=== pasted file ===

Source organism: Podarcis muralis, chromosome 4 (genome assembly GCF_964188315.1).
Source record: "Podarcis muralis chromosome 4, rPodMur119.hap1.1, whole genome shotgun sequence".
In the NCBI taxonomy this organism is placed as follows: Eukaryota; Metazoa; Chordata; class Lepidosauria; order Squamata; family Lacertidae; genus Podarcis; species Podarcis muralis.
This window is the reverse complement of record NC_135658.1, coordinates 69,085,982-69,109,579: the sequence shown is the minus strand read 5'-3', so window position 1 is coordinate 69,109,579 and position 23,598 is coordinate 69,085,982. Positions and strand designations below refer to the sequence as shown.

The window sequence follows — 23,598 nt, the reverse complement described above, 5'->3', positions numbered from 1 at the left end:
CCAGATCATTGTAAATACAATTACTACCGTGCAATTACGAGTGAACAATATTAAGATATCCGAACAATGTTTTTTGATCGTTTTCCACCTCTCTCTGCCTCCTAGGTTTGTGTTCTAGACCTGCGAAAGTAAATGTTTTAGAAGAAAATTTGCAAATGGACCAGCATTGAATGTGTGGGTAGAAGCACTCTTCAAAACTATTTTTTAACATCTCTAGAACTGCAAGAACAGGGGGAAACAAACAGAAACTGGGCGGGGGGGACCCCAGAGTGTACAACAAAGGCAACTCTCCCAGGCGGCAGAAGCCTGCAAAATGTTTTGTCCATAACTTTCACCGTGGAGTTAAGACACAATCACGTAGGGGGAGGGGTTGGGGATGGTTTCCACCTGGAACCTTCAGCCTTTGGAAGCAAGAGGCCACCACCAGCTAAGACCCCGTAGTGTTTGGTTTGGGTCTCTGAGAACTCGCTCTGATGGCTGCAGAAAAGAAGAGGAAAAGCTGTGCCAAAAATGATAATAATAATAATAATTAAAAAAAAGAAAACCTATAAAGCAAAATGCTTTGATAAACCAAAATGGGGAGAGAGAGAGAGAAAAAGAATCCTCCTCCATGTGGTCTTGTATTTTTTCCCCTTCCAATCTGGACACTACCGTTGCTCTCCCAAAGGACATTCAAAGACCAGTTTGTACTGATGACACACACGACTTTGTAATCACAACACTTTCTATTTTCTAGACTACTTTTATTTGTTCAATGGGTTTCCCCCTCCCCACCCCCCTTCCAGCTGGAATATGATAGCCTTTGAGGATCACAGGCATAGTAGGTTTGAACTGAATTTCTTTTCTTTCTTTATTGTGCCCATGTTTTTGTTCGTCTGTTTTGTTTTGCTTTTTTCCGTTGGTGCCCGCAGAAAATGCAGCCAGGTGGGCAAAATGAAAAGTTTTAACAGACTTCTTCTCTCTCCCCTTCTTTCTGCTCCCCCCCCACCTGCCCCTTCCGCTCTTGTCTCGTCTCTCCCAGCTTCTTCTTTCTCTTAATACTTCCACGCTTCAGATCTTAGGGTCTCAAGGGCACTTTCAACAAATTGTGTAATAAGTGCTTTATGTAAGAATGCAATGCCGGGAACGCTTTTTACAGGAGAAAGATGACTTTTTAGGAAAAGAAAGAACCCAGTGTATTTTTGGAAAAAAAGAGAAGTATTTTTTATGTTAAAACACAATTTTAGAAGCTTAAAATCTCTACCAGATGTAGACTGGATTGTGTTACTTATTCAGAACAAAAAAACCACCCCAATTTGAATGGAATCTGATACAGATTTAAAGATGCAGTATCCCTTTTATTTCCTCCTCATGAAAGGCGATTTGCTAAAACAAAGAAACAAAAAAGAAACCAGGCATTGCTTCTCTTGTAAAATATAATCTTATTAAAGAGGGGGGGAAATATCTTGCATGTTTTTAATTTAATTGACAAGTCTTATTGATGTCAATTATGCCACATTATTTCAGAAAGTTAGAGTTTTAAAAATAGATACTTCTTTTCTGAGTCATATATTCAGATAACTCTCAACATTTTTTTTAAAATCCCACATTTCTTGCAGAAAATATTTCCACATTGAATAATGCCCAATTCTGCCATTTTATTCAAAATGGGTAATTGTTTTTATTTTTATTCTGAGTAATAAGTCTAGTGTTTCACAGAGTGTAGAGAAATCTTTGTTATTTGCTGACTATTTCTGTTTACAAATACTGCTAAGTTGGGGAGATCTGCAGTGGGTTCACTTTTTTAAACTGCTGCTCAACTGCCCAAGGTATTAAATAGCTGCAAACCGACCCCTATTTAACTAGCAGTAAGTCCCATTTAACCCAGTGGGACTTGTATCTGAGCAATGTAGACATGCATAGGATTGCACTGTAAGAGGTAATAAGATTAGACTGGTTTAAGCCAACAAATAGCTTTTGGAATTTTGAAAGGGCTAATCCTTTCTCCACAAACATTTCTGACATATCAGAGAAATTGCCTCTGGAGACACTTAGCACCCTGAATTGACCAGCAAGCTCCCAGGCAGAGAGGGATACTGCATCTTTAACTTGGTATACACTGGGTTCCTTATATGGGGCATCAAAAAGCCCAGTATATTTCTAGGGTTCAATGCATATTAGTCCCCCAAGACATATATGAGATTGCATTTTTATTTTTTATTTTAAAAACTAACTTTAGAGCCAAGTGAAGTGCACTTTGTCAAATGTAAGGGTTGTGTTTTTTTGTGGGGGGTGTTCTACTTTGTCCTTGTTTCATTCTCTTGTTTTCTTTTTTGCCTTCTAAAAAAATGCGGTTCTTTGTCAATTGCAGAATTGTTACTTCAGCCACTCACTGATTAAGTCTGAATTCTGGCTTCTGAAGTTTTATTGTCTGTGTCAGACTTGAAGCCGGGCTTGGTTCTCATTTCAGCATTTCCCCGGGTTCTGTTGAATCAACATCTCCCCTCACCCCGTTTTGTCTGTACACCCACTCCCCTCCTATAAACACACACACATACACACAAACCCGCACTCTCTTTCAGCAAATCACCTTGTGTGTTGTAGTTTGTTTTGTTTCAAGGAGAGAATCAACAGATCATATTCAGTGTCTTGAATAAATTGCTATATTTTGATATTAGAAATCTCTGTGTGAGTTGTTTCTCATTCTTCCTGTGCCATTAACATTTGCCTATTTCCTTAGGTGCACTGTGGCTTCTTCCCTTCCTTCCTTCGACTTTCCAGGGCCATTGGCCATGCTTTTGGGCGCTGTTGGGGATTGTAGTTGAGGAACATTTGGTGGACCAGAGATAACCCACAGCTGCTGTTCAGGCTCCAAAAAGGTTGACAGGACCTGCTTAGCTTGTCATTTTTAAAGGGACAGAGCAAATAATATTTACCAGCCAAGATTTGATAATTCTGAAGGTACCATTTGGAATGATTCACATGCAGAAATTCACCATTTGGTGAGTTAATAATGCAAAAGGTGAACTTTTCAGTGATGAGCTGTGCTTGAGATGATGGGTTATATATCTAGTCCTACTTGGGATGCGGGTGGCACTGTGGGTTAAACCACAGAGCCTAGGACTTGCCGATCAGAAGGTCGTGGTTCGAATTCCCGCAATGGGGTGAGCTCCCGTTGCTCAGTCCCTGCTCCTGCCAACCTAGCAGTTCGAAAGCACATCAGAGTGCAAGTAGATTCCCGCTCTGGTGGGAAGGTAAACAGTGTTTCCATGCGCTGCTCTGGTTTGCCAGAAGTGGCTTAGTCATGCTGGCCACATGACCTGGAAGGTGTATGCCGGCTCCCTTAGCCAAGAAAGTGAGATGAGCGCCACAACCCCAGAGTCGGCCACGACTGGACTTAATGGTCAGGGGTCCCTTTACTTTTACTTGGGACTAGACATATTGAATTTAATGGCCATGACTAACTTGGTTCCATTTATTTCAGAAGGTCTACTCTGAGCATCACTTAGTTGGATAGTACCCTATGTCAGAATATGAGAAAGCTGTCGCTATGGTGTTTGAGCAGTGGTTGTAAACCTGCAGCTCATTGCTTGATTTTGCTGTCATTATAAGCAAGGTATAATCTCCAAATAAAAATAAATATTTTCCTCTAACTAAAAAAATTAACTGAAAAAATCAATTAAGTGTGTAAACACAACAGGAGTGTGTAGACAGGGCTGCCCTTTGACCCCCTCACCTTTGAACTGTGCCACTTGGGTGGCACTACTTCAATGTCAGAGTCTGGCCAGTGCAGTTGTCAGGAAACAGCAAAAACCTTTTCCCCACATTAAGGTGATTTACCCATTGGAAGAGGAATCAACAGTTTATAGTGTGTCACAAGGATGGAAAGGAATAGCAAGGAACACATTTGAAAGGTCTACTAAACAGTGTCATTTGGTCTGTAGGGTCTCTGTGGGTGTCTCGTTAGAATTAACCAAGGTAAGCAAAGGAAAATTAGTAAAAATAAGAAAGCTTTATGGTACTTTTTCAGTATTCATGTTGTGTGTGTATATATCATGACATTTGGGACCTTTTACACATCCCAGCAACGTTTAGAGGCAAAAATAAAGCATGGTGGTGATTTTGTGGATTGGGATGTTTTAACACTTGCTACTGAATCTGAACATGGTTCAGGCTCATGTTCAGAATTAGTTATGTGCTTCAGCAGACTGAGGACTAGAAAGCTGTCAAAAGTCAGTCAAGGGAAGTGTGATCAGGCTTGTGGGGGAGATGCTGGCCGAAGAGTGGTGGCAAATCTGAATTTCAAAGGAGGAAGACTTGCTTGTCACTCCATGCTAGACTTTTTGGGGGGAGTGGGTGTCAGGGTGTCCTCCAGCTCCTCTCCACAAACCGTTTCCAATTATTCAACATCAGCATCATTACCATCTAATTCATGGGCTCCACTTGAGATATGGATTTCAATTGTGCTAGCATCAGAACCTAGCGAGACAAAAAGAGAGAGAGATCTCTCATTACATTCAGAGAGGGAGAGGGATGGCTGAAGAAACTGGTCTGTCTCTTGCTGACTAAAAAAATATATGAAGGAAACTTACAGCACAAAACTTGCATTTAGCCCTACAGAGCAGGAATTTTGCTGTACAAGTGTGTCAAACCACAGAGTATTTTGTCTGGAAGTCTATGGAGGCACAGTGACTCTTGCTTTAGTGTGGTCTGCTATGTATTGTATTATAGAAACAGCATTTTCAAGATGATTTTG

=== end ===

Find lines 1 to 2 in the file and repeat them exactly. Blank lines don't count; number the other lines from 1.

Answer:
Source organism: Podarcis muralis, chromosome 4 (genome assembly GCF_964188315.1).
Source record: "Podarcis muralis chromosome 4, rPodMur119.hap1.1, whole genome shotgun sequence".